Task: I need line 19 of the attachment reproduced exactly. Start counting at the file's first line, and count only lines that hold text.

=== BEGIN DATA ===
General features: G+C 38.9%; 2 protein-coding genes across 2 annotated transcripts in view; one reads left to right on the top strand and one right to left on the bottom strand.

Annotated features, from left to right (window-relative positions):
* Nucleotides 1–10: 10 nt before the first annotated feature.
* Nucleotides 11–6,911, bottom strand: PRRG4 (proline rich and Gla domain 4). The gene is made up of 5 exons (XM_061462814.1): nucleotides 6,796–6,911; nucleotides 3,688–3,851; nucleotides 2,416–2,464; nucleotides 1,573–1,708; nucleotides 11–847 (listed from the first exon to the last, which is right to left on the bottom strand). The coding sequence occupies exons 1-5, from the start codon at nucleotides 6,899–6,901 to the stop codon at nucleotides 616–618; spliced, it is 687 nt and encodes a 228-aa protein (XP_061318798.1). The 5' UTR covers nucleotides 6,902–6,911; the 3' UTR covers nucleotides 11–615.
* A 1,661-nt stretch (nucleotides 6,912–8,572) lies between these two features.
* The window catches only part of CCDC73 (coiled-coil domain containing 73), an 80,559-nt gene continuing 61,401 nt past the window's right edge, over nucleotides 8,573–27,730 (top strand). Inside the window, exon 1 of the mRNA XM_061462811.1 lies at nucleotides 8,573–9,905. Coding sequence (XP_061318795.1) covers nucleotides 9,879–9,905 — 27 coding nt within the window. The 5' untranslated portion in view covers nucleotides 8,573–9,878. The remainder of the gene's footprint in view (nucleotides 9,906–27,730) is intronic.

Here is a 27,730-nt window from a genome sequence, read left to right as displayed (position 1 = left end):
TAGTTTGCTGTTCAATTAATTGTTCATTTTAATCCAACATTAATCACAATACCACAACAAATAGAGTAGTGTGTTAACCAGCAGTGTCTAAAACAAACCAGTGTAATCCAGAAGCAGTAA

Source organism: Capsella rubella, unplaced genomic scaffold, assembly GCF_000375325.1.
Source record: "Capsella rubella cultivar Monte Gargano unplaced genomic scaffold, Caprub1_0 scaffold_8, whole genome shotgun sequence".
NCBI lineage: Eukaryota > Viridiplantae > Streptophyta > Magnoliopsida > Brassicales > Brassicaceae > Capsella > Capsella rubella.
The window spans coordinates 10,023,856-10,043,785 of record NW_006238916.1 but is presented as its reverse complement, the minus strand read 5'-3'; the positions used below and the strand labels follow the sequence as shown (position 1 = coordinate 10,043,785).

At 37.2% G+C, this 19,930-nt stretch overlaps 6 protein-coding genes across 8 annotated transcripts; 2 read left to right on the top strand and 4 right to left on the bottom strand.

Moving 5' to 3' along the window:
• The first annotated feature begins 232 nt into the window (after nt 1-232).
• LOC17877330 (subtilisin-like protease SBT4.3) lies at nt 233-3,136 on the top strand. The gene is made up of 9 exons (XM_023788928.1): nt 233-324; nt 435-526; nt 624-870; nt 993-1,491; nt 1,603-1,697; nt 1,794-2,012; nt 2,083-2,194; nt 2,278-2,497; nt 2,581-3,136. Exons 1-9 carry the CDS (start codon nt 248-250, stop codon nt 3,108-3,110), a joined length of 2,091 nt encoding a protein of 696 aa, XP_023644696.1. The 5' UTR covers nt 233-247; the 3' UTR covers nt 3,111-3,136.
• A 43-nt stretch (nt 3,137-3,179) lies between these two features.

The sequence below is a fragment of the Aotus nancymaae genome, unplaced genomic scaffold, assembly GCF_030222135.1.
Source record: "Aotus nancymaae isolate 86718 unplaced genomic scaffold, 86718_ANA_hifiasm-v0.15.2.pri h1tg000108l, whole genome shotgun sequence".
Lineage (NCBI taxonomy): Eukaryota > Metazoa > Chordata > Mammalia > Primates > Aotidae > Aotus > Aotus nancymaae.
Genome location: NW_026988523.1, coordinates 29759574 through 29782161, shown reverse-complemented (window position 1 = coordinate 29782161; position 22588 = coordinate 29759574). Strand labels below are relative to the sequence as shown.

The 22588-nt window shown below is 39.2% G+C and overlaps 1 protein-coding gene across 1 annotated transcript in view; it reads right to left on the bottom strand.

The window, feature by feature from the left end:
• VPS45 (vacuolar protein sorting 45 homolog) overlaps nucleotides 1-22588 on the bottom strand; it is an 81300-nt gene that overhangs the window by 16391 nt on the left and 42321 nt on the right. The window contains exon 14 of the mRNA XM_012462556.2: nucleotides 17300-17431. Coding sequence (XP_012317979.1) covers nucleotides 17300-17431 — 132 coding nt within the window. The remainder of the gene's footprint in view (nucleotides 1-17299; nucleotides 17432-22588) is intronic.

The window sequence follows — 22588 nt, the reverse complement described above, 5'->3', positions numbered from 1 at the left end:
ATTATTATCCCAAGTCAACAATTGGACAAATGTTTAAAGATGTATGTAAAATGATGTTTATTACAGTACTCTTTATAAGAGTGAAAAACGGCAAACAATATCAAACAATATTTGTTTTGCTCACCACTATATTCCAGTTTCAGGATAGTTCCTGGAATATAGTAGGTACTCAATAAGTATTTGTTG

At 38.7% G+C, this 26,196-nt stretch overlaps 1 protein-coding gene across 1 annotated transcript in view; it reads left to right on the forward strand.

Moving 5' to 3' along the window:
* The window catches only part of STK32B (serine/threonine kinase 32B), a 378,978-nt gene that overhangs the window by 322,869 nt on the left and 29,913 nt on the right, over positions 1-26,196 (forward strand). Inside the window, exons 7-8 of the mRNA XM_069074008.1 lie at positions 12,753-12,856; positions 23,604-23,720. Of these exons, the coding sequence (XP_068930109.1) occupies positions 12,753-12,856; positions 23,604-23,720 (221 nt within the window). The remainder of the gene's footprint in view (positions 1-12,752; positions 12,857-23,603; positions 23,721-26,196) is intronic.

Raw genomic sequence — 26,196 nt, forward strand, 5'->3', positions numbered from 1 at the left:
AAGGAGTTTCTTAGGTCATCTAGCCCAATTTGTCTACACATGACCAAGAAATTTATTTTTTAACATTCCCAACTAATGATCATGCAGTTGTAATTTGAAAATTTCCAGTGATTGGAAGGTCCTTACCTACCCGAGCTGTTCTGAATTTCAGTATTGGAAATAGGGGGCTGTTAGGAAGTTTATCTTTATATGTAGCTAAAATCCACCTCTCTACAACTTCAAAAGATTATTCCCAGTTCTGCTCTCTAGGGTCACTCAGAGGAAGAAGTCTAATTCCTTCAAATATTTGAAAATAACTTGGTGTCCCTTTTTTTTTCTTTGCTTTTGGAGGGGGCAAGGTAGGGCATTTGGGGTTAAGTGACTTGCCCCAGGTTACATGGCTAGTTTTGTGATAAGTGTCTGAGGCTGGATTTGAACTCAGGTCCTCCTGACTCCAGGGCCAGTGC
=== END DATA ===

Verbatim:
Source record: "Aotus nancymaae isolate 86718 unplaced genomic scaffold, 86718_ANA_hifiasm-v0.15.2.pri h1tg000108l, whole genome shotgun sequence".